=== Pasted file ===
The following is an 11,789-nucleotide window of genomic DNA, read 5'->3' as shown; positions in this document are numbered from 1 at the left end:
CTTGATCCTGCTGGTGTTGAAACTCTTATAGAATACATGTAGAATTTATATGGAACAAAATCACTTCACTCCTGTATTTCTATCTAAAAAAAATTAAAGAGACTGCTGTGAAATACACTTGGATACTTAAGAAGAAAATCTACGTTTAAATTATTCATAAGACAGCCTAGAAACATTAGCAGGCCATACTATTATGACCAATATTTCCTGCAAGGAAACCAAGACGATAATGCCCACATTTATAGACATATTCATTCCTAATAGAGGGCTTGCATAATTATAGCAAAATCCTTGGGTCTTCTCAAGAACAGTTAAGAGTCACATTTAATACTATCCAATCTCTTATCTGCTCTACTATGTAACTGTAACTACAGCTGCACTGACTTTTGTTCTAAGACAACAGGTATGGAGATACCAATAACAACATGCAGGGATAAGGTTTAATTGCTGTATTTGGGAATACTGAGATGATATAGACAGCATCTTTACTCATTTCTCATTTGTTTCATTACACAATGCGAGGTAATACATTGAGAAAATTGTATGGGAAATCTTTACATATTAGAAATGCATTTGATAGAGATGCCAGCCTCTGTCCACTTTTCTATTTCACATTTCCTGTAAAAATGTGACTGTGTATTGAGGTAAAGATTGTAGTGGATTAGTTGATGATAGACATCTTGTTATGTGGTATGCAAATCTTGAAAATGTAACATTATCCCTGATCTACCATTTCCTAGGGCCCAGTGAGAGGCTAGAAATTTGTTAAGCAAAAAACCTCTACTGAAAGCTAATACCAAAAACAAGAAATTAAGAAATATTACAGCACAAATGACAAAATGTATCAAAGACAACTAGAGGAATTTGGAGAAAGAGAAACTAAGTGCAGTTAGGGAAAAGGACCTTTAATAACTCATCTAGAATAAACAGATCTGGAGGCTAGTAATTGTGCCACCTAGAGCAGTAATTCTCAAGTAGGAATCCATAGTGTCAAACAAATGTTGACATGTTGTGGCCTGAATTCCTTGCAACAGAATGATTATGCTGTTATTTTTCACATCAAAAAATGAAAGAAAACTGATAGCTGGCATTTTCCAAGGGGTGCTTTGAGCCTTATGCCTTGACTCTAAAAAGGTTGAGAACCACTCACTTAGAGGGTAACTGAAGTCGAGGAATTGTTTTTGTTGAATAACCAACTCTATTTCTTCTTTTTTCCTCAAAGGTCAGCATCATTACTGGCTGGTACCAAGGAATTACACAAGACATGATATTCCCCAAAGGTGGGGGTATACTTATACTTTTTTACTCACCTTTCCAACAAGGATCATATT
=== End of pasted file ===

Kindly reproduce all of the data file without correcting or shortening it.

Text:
The following is an 11,789-nucleotide window of genomic DNA, read 5'->3' as shown; positions in this document are numbered from 1 at the left end:
CTTGATCCTGCTGGTGTTGAAACTCTTATAGAATACATGTAGAATTTATATGGAACAAAATCACTTCACTCCTGTATTTCTATCTAAAAAAAATTAAAGAGACTGCTGTGAAATACACTTGGATACTTAAGAAGAAAATCTACGTTTAAATTATTCATAAGACAGCCTAGAAACATTAGCAGGCCATACTATTATGACCAATATTTCCTGCAAGGAAACCAAGACGATAATGCCCACATTTATAGACATATTCATTCCTAATAGAGGGCTTGCATAATTATAGCAAAATCCTTGGGTCTTCTCAAGAACAGTTAAGAGTCACATTTAATACTATCCAATCTCTTATCTGCTCTACTATGTAACTGTAACTACAGCTGCACTGACTTTTGTTCTAAGACAACAGGTATGGAGATACCAATAACAACATGCAGGGATAAGGTTTAATTGCTGTATTTGGGAATACTGAGATGATATAGACAGCATCTTTACTCATTTCTCATTTGTTTCATTACACAATGCGAGGTAATACATTGAGAAAATTGTATGGGAAATCTTTACATATTAGAAATGCATTTGATAGAGATGCCAGCCTCTGTCCACTTTTCTATTTCACATTTCCTGTAAAAATGTGACTGTGTATTGAGGTAAAGATTGTAGTGGATTAGTTGATGATAGACATCTTGTTATGTGGTATGCAAATCTTGAAAATGTAACATTATCCCTGATCTACCATTTCCTAGGGCCCAGTGAGAGGCTAGAAATTTGTTAAGCAAAAAACCTCTACTGAAAGCTAATACCAAAAACAAGAAATTAAGAAATATTACAGCACAAATGACAAAATGTATCAAAGACAACTAGAGGAATTTGGAGAAAGAGAAACTAAGTGCAGTTAGGGAAAAGGACCTTTAATAACTCATCTAGAATAAACAGATCTGGAGGCTAGTAATTGTGCCACCTAGAGCAGTAATTCTCAAGTAGGAATCCATAGTGTCAAACAAATGTTGACATGTTGTGGCCTGAATTCCTTGCAACAGAATGATTATGCTGTTATTTTTCACATCAAAAAATGAAAGAAAACTGATAGCTGGCATTTTCCAAGGGGTGCTTTGAGCCTTATGCCTTGACTCTAAAAAGGTTGAGAACCACTCACTTAGAGGGTAACTGAAGTCGAGGAATTGTTTTTGTTGAATAACCAACTCTATTTCTTCTTTTTTCCTCAAAGGTCAGCATCATTACTGGCTGGTACCAAGGAATTACACAAGACATGATATTCCCCAAAGGTGGGGGTATACTTATACTTTTTTACTCACCTTTCCAACAAGGATCATATT